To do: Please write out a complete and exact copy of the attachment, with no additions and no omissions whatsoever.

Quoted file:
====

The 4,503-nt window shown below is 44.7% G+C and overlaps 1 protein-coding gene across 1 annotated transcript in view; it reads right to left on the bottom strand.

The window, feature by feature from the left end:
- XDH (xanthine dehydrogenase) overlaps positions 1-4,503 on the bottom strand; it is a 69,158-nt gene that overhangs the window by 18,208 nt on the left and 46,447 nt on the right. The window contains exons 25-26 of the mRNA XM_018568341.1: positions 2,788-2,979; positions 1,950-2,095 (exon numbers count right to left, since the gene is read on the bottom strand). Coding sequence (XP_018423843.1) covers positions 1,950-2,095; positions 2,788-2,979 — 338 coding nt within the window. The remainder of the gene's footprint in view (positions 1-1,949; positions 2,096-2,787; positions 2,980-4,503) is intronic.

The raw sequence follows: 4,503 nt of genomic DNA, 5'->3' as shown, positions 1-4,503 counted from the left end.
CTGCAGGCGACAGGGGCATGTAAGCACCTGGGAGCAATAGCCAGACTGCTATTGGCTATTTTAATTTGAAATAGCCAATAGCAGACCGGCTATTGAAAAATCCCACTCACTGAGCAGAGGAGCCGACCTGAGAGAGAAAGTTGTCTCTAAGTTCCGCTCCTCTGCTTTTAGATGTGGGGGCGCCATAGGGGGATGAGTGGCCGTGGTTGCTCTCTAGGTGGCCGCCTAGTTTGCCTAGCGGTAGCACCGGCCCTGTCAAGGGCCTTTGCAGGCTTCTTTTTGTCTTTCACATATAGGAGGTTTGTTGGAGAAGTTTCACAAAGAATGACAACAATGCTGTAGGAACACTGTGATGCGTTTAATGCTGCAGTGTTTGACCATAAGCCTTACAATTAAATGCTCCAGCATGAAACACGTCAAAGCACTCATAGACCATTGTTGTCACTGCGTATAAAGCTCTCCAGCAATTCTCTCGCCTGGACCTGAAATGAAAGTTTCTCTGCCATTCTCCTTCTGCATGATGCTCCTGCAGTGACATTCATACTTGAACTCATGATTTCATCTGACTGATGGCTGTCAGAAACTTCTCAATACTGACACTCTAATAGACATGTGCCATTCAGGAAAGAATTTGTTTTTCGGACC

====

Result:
The 4,503-nt window shown below is 44.7% G+C and overlaps 1 protein-coding gene across 1 annotated transcript in view; it reads right to left on the bottom strand.

The window, feature by feature from the left end:
- XDH (xanthine dehydrogenase) overlaps positions 1-4,503 on the bottom strand; it is a 69,158-nt gene that overhangs the window by 18,208 nt on the left and 46,447 nt on the right. The window contains exons 25-26 of the mRNA XM_018568341.1: positions 2,788-2,979; positions 1,950-2,095 (exon numbers count right to left, since the gene is read on the bottom strand). Coding sequence (XP_018423843.1) covers positions 1,950-2,095; positions 2,788-2,979 — 338 coding nt within the window. The remainder of the gene's footprint in view (positions 1-1,949; positions 2,096-2,787; positions 2,980-4,503) is intronic.

The raw sequence follows: 4,503 nt of genomic DNA, 5'->3' as shown, positions 1-4,503 counted from the left end.
CTGCAGGCGACAGGGGCATGTAAGCACCTGGGAGCAATAGCCAGACTGCTATTGGCTATTTTAATTTGAAATAGCCAATAGCAGACCGGCTATTGAAAAATCCCACTCACTGAGCAGAGGAGCCGACCTGAGAGAGAAAGTTGTCTCTAAGTTCCGCTCCTCTGCTTTTAGATGTGGGGGCGCCATAGGGGGATGAGTGGCCGTGGTTGCTCTCTAGGTGGCCGCCTAGTTTGCCTAGCGGTAGCACCGGCCCTGTCAAGGGCCTTTGCAGGCTTCTTTTTGTCTTTCACATATAGGAGGTTTGTTGGAGAAGTTTCACAAAGAATGACAACAATGCTGTAGGAACACTGTGATGCGTTTAATGCTGCAGTGTTTGACCATAAGCCTTACAATTAAATGCTCCAGCATGAAACACGTCAAAGCACTCATAGACCATTGTTGTCACTGCGTATAAAGCTCTCCAGCAATTCTCTCGCCTGGACCTGAAATGAAAGTTTCTCTGCCATTCTCCTTCTGCATGATGCTCCTGCAGTGACATTCATACTTGAACTCATGATTTCATCTGACTGATGGCTGTCAGAAACTTCTCAATACTGACACTCTAATAGACATGTGCCATTCAGGAAAGAATTTGTTTTTCGGACC